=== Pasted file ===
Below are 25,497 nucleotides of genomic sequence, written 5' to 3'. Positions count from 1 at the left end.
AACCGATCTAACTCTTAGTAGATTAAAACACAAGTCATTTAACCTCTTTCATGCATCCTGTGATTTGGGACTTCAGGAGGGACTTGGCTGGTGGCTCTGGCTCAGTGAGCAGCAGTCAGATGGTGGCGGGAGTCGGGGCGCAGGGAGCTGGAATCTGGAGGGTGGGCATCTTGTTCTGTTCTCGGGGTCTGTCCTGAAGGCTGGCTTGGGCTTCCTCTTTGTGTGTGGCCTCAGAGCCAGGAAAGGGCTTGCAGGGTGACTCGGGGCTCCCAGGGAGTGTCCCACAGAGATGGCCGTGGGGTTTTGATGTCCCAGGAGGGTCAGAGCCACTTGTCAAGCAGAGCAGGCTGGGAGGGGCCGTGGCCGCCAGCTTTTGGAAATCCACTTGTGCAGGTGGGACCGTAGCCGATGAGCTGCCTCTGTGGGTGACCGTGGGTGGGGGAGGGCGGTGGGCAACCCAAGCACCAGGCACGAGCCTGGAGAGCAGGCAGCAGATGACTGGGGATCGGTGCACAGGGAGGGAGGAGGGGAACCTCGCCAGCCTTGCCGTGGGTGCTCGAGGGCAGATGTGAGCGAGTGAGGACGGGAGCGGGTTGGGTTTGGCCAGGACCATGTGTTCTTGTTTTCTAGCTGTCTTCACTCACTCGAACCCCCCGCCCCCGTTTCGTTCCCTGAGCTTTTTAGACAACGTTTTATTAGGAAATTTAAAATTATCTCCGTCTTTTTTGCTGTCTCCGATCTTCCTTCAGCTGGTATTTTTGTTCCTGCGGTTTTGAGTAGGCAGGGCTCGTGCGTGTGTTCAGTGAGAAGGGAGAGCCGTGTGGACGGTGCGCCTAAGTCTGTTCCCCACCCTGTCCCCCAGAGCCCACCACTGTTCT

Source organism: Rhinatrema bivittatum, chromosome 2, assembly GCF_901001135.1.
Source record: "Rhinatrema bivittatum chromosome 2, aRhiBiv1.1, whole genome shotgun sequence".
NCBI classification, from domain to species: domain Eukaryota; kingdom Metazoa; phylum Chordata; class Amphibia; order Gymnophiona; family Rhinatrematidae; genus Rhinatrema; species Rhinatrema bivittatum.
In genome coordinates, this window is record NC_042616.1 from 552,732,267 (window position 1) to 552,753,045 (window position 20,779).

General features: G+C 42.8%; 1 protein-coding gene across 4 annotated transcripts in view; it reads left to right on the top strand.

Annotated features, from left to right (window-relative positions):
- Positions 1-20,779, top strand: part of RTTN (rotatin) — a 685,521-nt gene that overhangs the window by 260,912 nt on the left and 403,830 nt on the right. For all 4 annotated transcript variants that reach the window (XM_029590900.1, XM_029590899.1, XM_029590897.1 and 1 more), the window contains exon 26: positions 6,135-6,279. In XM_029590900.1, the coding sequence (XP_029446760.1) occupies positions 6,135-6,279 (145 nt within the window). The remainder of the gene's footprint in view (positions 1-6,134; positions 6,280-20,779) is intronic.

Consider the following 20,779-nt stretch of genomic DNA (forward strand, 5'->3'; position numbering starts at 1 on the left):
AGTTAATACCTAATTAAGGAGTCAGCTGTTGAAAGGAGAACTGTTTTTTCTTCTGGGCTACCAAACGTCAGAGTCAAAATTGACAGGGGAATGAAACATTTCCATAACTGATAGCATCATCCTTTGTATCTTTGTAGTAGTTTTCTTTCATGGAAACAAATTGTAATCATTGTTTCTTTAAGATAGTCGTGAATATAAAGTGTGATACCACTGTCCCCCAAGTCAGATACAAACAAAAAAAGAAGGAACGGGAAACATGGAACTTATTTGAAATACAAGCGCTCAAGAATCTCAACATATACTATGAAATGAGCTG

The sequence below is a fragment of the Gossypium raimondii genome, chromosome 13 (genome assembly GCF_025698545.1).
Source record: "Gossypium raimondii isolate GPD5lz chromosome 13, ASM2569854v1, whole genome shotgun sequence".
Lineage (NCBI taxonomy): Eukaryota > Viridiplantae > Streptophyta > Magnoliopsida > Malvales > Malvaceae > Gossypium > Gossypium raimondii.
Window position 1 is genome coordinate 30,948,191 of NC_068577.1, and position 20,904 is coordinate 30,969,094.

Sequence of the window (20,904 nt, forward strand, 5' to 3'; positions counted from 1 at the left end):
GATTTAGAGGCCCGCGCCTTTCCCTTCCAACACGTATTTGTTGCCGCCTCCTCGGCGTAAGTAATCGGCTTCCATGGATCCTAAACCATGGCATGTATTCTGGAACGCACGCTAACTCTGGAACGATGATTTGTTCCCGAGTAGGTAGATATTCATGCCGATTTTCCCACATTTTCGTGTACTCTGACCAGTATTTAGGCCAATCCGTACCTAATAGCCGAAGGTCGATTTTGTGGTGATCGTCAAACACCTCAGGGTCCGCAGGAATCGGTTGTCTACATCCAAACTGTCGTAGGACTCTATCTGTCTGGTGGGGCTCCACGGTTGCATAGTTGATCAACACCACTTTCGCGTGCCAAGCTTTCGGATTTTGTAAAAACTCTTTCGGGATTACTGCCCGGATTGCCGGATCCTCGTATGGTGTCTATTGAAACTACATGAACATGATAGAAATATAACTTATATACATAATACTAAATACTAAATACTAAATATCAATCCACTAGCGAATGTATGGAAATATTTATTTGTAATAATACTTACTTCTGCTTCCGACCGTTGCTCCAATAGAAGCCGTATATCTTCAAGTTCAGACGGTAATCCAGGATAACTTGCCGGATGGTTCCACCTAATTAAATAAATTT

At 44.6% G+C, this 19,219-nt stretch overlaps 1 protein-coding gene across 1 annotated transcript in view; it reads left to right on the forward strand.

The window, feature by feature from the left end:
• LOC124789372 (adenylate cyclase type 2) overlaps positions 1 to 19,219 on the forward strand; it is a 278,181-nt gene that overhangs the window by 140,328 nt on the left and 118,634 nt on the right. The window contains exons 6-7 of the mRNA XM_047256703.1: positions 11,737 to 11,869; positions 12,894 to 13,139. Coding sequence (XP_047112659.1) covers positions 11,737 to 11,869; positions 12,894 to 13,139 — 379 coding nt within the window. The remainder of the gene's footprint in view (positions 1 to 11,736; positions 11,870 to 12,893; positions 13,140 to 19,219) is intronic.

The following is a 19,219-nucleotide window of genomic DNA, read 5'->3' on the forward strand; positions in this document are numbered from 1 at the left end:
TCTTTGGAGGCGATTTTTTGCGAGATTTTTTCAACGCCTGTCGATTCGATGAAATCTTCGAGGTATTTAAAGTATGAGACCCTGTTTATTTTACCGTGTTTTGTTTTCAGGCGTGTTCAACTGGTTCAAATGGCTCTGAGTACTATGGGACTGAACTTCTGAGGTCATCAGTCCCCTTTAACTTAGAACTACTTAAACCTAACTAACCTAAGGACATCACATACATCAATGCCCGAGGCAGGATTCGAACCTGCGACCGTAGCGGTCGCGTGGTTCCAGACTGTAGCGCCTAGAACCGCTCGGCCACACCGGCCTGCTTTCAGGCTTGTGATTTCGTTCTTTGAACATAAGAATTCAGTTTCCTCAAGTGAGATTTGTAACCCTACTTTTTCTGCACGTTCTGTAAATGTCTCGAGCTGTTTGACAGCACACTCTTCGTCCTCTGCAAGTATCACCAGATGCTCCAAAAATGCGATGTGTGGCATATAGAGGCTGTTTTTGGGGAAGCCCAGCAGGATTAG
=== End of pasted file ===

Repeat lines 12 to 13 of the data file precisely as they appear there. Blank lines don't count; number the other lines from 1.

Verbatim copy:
The sequence below is a fragment of the Gossypium raimondii genome, chromosome 13 (genome assembly GCF_025698545.1).
Source record: "Gossypium raimondii isolate GPD5lz chromosome 13, ASM2569854v1, whole genome shotgun sequence".